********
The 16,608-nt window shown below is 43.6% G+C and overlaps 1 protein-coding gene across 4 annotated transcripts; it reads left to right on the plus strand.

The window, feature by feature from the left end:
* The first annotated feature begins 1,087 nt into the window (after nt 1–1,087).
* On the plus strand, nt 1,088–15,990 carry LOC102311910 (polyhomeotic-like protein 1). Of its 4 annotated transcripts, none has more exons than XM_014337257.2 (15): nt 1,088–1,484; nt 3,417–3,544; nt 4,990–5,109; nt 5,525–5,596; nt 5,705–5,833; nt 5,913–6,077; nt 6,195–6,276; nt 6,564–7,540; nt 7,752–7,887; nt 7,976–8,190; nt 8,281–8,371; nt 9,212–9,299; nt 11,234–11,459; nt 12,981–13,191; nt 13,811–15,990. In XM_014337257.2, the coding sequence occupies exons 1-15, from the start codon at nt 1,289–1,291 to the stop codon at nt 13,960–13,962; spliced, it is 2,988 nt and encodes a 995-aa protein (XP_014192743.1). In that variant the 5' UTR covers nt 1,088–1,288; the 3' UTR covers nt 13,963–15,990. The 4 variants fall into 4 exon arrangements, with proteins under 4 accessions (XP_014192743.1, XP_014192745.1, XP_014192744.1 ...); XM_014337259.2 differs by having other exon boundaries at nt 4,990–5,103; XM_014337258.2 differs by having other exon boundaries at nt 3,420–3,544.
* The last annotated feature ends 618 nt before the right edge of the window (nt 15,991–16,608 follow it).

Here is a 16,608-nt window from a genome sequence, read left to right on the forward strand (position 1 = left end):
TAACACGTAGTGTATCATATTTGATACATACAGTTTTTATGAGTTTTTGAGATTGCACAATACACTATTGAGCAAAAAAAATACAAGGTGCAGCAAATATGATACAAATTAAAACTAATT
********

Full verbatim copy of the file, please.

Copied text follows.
The 16,608-nt window shown below is 43.6% G+C and overlaps 1 protein-coding gene across 4 annotated transcripts; it reads left to right on the plus strand.

The window, feature by feature from the left end:
* The first annotated feature begins 1,087 nt into the window (after nt 1–1,087).
* On the plus strand, nt 1,088–15,990 carry LOC102311910 (polyhomeotic-like protein 1). Of its 4 annotated transcripts, none has more exons than XM_014337257.2 (15): nt 1,088–1,484; nt 3,417–3,544; nt 4,990–5,109; nt 5,525–5,596; nt 5,705–5,833; nt 5,913–6,077; nt 6,195–6,276; nt 6,564–7,540; nt 7,752–7,887; nt 7,976–8,190; nt 8,281–8,371; nt 9,212–9,299; nt 11,234–11,459; nt 12,981–13,191; nt 13,811–15,990. In XM_014337257.2, the coding sequence occupies exons 1-15, from the start codon at nt 1,289–1,291 to the stop codon at nt 13,960–13,962; spliced, it is 2,988 nt and encodes a 995-aa protein (XP_014192743.1). In that variant the 5' UTR covers nt 1,088–1,288; the 3' UTR covers nt 13,963–15,990. The 4 variants fall into 4 exon arrangements, with proteins under 4 accessions (XP_014192743.1, XP_014192745.1, XP_014192744.1 ...); XM_014337259.2 differs by having other exon boundaries at nt 4,990–5,103; XM_014337258.2 differs by having other exon boundaries at nt 3,420–3,544.
* The last annotated feature ends 618 nt before the right edge of the window (nt 15,991–16,608 follow it).

Here is a 16,608-nt window from a genome sequence, read left to right on the forward strand (position 1 = left end):
TAACACGTAGTGTATCATATTTGATACATACAGTTTTTATGAGTTTTTGAGATTGCACAATACACTATTGAGCAAAAAAAATACAAGGTGCAGCAAATATGATACAAATTAAAACTAATT